Deidre McCloskey Wins Hayek Book Prize
Prof. Deidre McCloskey, Distinguished Professor of History and Economics (Emeritus) has been awarded the prestigious Hayek Book Prize given by the libertarian think tank Manhattan Institute. Her book Bourgeois Equality: How Ideas, Not Capital or Institutions Enriched the World (University of Chicago Press, 2016) won the coveted prize. Awarded annually, the prize is awarded to a book that best embodies the intellectual tradition of Friedrich Hayek, the great Nobel economist, and a classic liberal who was influenced by John Stuart Mill, of whom he wrote a biography. Much like Hayek was left disillusioned with the two World Wars that made him wary of the state and its power, Prof. McCloskey similarly felt a sense of disillusionment having lived through the Vietnam, Second Iraq War and the result of the American Presidential Election last year. In Prof. McCloskey’s own words her book ‘argues with social, intellectual, political and literary history, framed within the structure of economic history that argues that liberalism gave ordinary people permission to have a go, as the British say’. While the idea of liberal thought originated in Holland, spread to England and other parts of the world, Prof. McCloskey says, ‘it resulted in an astonishing tsunami of ingenuity, 1800 to the present, now spreading worldwide.’ The economic liberalization of China and India is a result of the global liberal policies institutionalized by Great Britain.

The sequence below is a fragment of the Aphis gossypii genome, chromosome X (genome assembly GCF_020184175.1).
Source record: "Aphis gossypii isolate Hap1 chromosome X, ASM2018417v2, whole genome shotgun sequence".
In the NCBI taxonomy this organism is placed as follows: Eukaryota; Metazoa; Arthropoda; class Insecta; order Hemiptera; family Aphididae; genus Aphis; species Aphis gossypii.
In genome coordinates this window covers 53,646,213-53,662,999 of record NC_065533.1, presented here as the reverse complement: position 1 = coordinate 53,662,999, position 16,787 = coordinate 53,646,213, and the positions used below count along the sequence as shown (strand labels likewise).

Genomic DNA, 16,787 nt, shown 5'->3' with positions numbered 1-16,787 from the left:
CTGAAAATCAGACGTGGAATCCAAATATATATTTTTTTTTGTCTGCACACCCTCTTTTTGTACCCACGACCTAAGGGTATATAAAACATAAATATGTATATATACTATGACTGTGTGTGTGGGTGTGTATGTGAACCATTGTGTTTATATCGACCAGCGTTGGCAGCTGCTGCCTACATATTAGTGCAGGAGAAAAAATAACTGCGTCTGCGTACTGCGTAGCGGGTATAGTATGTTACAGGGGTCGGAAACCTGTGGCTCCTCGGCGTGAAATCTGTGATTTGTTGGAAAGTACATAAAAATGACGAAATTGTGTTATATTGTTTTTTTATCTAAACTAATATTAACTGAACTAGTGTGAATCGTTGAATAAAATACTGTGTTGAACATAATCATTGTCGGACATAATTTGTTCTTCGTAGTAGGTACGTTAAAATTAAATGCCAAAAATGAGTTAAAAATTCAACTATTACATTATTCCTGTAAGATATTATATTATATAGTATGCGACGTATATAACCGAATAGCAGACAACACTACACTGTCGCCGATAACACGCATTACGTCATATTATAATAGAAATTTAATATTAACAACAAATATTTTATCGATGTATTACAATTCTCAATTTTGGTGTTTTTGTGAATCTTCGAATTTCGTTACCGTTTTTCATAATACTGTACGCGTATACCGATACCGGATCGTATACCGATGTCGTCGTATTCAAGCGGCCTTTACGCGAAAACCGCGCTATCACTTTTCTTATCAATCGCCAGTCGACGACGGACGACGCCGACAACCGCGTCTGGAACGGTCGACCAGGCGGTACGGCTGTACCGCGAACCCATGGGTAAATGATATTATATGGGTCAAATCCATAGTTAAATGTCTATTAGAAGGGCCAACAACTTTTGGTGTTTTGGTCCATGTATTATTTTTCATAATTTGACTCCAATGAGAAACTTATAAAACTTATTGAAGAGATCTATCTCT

Prof. McCloskey’s award-winning book is part of a trilogy. The first book was called the Bourgeois Virtues: Ethics for an Age of Commerce (2006), which was philosophical and theological, with a dose of literary and social history, and Bourgeois Dignity: Why Economics Can't Explain the Modern World (2010) which was a monograph on economic history. Speaking about her books, Prof. McCloskey surmises, ‘the whole 1,700 pages in total is an “apology” (the Greek word for a legal defense) for “capitalism” (a word I detest) as radically misleading as to what is going on: it was not capital accumulation that made us well off, but rather trade-tested betterment inspired by new liberalism, slowly liberating people to have a go.’